Dawn of the final day, 24 hours remain
The moment where everything ties together just about killed me
The hit or miss humor
The RPG battle near the beginning
Allow me to preface this by saying that I am an emotional sucker, at least in regards to games and film. The beginning of Up had me in tears, the ending of Toy Story 3 left me depressed and Nier...well, let's just say it left quite an impression on me for quite some time. To The Moon however, is on a whole different level. It managed to be exceedingly emotional without being cheap about it, creating a very down to earth story in a setting not too far from our own.
The premise is simple: You play as Dr. Eva Rosaline and Dr. Neil Watts whose job is to grant wishes and fulfil dreams. They can rewrite the memories of people on their death beds, giving them the chance to relive their lives, fix past mistakes and die withour regrets. To do so, they must venture deep into a recreation of that person's memories in order to ensure that the idea catches. It's a theme similar to Inception, albeit explored in a much different fashion.
Enter Johnny, the main character of the story. He's lying on his death bed and his condition is worsening, so the doctors quickly set in to fulfill his wish. Johnny wants to go to the moon but he has no clue why. So the tale starts, told from the ending all the way to the beginning as the doctors probe his mind to find out what his past holds and why he wants to head to the moon.
The game itself is told through a 16-bit style reminiscent of Chrono Trigger or Final Fantasy. It's played in an overhead fashion using either the keyboard or mouse to navigate through various areas, however unlike the two previous RPGs there is no real gameplay to speak of outside of the occasional throwaway puzzle between areas. There are a couple of points throughout the game that the developer tries to insert more game-y elements into the story (perhaps afraid of not having enough gameplay), most of which fall a bit flat. Especially during a scene near the end of the game. Outside of those sequences you'll be exploring areas; checking out various objects in order to progress to the next. It's also very short, only about four hours long, so if you expect a long romp you'll likely be disappointed. Not only that, but the humor can be rather hit or miss at times. Some sequences had me groaning, while others left me smiling. It can also feel a bit disjointing at times too, considering the juxtaposition of comedy and tragedy causing you to quickly snap out of an emotional experience. After I finished the game though I was partially thankful for those bits.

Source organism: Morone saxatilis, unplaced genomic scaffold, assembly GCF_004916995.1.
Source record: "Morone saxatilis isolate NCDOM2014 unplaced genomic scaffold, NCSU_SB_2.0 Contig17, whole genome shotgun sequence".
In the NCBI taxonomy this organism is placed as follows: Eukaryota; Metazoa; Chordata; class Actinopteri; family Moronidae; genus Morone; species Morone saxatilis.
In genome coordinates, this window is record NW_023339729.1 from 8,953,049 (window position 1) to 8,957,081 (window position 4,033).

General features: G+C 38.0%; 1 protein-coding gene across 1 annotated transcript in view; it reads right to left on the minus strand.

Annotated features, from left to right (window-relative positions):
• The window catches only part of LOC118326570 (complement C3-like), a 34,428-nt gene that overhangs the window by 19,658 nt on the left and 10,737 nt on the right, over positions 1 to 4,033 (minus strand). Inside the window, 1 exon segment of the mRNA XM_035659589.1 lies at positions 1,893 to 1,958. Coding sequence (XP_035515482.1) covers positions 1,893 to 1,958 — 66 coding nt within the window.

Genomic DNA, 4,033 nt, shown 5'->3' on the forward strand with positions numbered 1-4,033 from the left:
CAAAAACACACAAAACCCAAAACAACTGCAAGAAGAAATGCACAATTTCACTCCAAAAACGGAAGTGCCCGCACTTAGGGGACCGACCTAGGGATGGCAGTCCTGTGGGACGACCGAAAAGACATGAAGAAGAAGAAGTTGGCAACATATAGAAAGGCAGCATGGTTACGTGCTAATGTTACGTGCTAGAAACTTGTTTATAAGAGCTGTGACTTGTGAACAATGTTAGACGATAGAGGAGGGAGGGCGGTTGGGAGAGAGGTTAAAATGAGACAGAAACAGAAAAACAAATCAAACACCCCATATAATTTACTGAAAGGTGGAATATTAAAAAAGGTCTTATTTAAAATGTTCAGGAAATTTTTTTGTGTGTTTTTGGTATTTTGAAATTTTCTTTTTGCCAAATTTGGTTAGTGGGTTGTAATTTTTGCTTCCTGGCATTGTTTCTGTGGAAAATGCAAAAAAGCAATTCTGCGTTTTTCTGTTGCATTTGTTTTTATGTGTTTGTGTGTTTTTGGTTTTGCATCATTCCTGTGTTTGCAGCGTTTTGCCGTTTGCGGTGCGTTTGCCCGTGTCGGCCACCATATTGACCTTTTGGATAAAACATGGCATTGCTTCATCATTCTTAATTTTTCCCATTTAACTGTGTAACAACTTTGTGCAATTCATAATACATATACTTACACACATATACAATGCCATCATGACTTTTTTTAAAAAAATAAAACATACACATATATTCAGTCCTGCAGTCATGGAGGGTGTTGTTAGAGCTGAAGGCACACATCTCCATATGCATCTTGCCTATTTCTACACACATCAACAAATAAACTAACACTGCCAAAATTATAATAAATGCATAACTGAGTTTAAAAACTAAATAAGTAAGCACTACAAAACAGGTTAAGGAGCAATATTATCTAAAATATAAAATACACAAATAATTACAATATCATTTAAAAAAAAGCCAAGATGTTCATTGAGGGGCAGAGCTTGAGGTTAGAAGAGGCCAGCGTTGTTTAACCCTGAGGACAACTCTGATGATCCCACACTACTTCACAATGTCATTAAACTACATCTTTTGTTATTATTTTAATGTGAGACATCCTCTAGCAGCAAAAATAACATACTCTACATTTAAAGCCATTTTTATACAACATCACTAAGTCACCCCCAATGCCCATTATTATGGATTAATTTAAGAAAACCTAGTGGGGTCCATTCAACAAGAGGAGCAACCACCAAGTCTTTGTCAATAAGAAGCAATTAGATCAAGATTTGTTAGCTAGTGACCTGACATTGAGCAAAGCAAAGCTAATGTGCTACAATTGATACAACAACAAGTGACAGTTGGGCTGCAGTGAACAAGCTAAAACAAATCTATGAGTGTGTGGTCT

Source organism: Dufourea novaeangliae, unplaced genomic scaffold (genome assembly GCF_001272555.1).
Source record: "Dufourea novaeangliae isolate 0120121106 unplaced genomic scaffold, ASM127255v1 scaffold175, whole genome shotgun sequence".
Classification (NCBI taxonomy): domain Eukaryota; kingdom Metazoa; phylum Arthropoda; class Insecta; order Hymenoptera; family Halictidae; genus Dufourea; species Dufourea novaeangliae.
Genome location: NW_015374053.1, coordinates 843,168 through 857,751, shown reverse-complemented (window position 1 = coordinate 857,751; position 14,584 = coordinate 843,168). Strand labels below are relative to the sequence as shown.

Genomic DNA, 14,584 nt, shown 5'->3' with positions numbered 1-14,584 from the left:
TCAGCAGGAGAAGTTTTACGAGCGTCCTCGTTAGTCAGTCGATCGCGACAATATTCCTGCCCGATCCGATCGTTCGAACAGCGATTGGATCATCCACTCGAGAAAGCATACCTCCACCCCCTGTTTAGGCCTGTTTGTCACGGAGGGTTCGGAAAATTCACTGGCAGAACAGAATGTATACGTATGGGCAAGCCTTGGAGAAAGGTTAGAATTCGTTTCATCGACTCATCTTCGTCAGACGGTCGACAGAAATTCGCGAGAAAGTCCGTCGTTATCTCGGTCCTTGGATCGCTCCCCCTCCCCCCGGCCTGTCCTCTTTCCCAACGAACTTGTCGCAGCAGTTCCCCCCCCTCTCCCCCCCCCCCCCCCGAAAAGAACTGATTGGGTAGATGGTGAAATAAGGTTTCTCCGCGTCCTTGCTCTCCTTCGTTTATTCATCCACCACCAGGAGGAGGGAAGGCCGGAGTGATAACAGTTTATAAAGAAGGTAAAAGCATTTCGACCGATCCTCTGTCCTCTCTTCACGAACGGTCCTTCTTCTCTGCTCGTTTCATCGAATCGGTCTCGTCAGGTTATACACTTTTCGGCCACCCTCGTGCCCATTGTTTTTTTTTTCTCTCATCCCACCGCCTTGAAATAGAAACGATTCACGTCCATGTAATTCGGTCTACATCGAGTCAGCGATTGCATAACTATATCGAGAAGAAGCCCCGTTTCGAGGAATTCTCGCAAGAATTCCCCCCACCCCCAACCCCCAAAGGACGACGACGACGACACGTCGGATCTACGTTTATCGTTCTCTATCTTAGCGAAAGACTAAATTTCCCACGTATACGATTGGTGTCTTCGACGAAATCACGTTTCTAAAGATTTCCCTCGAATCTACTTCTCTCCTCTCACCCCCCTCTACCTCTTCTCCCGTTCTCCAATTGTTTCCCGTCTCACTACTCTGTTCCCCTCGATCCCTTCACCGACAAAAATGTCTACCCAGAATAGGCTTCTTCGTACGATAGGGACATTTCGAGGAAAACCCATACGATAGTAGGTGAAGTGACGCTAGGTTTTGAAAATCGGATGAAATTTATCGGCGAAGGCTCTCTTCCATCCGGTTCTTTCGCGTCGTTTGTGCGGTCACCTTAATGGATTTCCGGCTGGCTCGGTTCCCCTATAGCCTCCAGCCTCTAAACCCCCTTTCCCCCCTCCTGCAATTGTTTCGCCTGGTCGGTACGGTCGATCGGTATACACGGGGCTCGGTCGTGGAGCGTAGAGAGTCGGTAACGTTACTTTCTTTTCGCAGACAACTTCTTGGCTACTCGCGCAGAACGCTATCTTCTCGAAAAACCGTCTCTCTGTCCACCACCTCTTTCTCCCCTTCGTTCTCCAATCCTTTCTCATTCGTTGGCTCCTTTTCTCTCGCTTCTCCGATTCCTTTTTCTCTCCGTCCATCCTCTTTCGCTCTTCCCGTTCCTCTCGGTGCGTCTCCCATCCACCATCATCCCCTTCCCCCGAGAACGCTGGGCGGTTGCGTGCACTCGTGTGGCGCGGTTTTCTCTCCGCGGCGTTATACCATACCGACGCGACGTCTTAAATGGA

Despite the lacking amount of game, the things that compose To The Moon are astonishingly detailed. The spritework is crisp and the characters showcase a surprising amount of emotion at times thanks to the animation work. The soundtrack is possibly one of the best I've heard, managing to compliment the themes of the story all the while conveying multiple layers of emotion. Of course there's also the story which I could go on about for days, but it's something that should be experienced first-hand. The overall focus of story vs gameplay ended up working out in To The Moon's favor, although I would prefer it if the developer either further refined the gameplay elements and better integrated them into the story or simply expanded on the exploratory elements.
As one of those rare people that love some of the stories in video games, I can't recommend this enough. While the actual gameplay is lacking (though perhaps I was not affected all that much being a big fan of visual novels and adventure games) the story ties the entire experience together in one great package. By the end of To The Moon
I was bawling the hardest I had in a long time. To say the least, I will probably never look at the moon the same way again. For better or worse.
This game was obtained via Publisher
and played on the PC
hours of play was devoted to the game (completed twice).
There is some implied swearing (amusingly censored out). Not rated by the ESRB.
Deaf & Hard of Hearing
: You may miss a few minor audio cues here and there but the game is entirely voiceless and playable.